Variability and variation management in a renewable electricity system -large-scale wind- and solar power deployment in Europe
The large-scale deployment of wind and solar power poses challenges to the electricity system by introducing variability on the generation side. To handle these variations, variation management strategies can be employed to ensure that generation meets demand. Such strategies include the deployment of storage and investments in wind and solar capacities in different regions connected by a network of transmission lines. This thesis investigates the interplay of such strategies, with special focus on the geographic distribution of wind power in Europe. The research questions addressed here include: To what extent can geographic distribution of wind power tailor aggregate output? What are the main characteristics of a cost-effective electricity system that is based on renewable energy? How does the system cost increase with the penetration levels of wind power and solar power? How should the time dimension be handled in electricity investment models that aim to design systems with a large share of variable renewable energy (VRE)?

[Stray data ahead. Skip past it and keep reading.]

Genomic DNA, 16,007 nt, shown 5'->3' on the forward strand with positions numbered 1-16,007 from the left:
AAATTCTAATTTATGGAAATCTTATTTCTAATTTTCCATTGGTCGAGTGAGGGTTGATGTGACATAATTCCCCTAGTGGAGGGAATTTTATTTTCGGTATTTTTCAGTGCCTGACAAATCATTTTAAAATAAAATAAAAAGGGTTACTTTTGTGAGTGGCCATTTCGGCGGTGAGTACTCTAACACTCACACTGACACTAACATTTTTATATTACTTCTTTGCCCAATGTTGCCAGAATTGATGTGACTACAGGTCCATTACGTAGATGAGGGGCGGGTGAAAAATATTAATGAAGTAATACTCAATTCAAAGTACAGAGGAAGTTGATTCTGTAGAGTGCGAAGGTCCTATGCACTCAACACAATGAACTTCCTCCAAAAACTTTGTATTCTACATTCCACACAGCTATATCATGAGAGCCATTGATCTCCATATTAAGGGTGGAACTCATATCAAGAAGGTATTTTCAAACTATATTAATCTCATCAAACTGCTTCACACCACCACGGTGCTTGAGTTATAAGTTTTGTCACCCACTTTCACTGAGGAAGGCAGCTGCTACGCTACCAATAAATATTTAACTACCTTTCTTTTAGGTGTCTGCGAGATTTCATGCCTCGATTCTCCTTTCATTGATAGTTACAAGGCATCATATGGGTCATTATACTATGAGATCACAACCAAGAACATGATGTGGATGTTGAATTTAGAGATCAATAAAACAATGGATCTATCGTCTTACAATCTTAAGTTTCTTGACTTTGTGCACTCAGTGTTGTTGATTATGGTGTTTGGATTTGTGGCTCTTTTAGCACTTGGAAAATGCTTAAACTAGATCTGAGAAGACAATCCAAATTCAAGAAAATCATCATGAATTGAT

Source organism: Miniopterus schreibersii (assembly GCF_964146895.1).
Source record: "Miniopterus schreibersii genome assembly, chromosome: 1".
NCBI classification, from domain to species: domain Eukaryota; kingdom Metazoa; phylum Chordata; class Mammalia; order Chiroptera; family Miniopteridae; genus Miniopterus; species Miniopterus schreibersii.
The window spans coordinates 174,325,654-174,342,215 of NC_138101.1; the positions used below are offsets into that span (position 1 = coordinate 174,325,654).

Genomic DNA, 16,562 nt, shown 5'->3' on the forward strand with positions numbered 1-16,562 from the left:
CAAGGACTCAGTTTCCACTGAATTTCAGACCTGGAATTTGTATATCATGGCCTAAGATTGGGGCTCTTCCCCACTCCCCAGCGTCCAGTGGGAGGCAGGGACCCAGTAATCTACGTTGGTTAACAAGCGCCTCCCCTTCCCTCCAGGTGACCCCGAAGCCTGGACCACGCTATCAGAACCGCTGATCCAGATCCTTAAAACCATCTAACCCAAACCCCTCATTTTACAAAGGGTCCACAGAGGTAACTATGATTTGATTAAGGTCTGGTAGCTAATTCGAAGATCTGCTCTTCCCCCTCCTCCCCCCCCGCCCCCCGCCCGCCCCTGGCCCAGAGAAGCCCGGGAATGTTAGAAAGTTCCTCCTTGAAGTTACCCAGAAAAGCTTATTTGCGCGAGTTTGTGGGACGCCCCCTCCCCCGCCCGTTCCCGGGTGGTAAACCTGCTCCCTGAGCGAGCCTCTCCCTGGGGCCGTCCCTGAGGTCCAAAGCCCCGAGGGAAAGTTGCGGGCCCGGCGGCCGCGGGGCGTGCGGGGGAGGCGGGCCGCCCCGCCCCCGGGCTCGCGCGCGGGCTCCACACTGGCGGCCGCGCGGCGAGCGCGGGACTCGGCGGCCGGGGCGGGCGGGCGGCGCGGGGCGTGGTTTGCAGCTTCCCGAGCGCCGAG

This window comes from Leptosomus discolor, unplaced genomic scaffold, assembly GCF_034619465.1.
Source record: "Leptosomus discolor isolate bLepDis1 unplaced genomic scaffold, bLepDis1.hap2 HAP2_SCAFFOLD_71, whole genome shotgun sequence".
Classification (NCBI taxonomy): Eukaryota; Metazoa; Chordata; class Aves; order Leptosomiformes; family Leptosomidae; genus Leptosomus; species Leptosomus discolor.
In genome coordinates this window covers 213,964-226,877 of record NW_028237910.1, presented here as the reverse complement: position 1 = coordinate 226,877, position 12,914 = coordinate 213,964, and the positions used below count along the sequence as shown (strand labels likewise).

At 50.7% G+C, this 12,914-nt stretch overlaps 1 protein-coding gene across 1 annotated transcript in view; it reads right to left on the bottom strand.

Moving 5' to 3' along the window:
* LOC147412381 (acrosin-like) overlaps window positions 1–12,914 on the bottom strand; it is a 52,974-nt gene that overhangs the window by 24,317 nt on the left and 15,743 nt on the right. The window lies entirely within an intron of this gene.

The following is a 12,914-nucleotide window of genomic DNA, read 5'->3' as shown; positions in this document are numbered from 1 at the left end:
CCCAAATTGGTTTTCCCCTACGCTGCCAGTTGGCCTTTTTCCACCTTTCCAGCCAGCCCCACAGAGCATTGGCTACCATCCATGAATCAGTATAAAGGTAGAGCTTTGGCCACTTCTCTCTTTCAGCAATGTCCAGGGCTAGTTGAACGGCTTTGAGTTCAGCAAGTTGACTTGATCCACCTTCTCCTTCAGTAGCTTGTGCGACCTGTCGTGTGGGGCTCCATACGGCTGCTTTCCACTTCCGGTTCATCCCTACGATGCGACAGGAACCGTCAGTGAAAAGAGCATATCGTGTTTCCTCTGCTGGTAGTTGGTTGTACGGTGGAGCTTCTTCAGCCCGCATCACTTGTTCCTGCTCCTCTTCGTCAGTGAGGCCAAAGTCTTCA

Five optimization models, characterized by comparatively high temporal resolution, are developed to answer these questions. Two of the models apply multi-objective optimization, whereby Conditional Value-at-Risk is used as a measure of the variation in wind power output/residual demand. Two of the models are network models that specifically target the effect of optimizing the transmission network so as to make better use of wind and solar power capacities.
This thesis shows that the diverse weather patterns in Europe can be exploited to achieve effective smoothing of wind power, provided that there is sufficient transmission capacity to trade variations in generation and demand. Furthermore, it is shown that dispersing wind power and building transmission lines is the most cost-efficient strategy to design an electricity system with a large share of renewable generation. A system that contains a large share of variable renewables is also shown to be versatile, in the sense that it is possible to combine large-scale variable generation with considerable amounts of base-load generation, provided that the transmission network is enhanced. The marginal cost for generation from variable resources increases in an approximately linear fashion with the penetration level of such resources, up to a VRE penetration level of around 80%. The marginal cost for achieving a VRE penetration level of 80% is approximately 50% higher than the initial cost.
It is concluded that if wind- and solar power capacity is to be allocated over the entire area of Europe, at the same time as the transmission network is expanded, the cost for a future power system with a high (~80%) penetration of VRE will not be prohibitive.
marginal cost of electricity
energy systems modelling